Based on the headline from the latest Jobs Friday report you wouldn’t know that we are still mired in an economic emergency—–one apparently so extreme that it might entail moving to the 81st straight month of zero interest rates at next week’s FOMC meeting. After all, the unemployment rate came in smack-dab on the Fed’s full-employment target at 5.1%.
But that’s not the half of it. The August unemployment rate was also in the lowest quintile of modern history.
That’s right. There have been 535 monthly jobs reports since 1970, yet in only 98 months or 18% of the time did the unemployment rate post at 5.1% or lower.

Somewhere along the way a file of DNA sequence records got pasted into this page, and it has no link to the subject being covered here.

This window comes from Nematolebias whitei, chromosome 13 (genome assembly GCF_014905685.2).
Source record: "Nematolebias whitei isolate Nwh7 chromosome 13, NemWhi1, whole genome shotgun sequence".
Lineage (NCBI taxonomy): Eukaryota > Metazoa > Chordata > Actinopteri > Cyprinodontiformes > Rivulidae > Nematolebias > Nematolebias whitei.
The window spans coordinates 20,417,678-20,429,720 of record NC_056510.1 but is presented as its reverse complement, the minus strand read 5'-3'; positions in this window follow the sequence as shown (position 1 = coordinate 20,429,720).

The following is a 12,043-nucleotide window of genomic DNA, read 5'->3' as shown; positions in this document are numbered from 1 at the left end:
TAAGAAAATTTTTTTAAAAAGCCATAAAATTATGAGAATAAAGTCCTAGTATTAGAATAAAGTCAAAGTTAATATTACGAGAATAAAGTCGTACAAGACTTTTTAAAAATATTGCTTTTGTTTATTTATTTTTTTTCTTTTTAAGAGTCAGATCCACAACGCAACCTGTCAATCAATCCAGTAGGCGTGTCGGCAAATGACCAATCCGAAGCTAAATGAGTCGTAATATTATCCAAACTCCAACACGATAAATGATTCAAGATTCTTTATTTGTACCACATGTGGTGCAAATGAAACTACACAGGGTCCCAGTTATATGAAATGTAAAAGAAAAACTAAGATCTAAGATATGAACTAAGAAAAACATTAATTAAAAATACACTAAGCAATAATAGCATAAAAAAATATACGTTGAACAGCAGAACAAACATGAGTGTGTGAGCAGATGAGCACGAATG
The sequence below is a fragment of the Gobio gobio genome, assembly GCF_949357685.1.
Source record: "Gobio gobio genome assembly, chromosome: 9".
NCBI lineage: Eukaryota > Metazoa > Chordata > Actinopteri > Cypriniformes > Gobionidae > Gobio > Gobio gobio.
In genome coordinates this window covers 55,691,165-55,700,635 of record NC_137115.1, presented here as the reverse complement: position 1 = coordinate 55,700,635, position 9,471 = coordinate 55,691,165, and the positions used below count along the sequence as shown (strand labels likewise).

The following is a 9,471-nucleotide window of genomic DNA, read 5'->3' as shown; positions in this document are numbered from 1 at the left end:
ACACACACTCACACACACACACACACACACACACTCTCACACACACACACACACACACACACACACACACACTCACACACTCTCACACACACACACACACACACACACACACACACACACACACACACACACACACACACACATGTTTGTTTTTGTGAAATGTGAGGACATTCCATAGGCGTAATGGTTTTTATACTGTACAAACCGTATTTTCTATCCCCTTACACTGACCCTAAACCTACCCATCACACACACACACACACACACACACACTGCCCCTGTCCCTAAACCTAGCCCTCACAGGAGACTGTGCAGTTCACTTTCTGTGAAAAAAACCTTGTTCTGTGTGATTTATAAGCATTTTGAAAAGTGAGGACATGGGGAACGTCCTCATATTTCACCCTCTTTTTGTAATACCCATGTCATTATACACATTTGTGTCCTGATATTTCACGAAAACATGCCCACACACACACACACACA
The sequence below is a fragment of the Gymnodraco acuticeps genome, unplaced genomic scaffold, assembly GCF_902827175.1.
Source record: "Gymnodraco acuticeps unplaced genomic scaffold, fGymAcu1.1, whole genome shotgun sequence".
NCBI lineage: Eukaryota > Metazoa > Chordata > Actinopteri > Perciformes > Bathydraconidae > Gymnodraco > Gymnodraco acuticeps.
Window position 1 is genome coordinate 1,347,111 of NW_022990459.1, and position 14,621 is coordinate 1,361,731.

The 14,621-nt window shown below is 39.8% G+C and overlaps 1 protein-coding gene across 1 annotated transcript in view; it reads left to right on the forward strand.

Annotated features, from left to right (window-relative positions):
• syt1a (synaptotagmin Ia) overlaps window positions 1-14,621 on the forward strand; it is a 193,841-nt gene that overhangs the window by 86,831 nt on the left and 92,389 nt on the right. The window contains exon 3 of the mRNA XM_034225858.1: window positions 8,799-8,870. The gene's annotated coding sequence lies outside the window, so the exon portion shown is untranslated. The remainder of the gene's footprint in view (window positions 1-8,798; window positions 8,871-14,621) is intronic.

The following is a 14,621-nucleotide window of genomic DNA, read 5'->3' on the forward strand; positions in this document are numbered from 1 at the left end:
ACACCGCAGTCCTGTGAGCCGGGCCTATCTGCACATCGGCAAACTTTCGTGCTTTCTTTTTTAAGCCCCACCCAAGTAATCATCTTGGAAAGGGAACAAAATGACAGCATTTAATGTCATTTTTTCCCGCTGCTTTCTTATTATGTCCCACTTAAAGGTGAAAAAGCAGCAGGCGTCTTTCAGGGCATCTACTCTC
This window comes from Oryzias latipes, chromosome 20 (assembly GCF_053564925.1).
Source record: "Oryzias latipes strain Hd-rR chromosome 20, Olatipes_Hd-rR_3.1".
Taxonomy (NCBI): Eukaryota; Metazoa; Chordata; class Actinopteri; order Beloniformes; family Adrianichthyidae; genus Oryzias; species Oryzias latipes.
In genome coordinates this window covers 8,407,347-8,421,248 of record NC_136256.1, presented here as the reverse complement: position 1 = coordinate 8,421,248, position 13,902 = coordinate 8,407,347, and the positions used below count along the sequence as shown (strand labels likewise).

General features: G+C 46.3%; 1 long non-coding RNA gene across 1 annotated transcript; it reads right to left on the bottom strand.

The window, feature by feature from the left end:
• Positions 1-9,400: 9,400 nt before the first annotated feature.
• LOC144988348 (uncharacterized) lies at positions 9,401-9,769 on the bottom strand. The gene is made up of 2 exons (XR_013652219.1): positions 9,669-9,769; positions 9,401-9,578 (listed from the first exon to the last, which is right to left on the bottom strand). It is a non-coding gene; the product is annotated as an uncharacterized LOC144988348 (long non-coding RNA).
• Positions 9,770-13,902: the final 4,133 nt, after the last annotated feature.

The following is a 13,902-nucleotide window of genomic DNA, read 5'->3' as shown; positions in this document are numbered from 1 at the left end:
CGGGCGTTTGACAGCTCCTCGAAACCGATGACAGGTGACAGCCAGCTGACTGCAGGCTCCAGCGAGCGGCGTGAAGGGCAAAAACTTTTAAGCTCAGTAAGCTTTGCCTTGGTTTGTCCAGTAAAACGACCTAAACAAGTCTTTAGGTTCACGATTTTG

In a word, the official unemployment rate is now in what has been the macroeconomic end zone for the past 45 years. Might this suggest that the emergency is over and done?
Not at all. The talking heads have been out in force insisting on yet another deferral of “lift-off” on the grounds that the economy is allegedly still fragile and that the establishment survey number at 173,000 jobs came in on the light side. Even the so-called centrists on the Fed—–Stanley Fischer and John Williams—–have gone to full-bore, open-mouth, two-armed economist mode, jabbering incoherently while they await more “in-coming” economic data.
Self-evidently, the only “incoming” information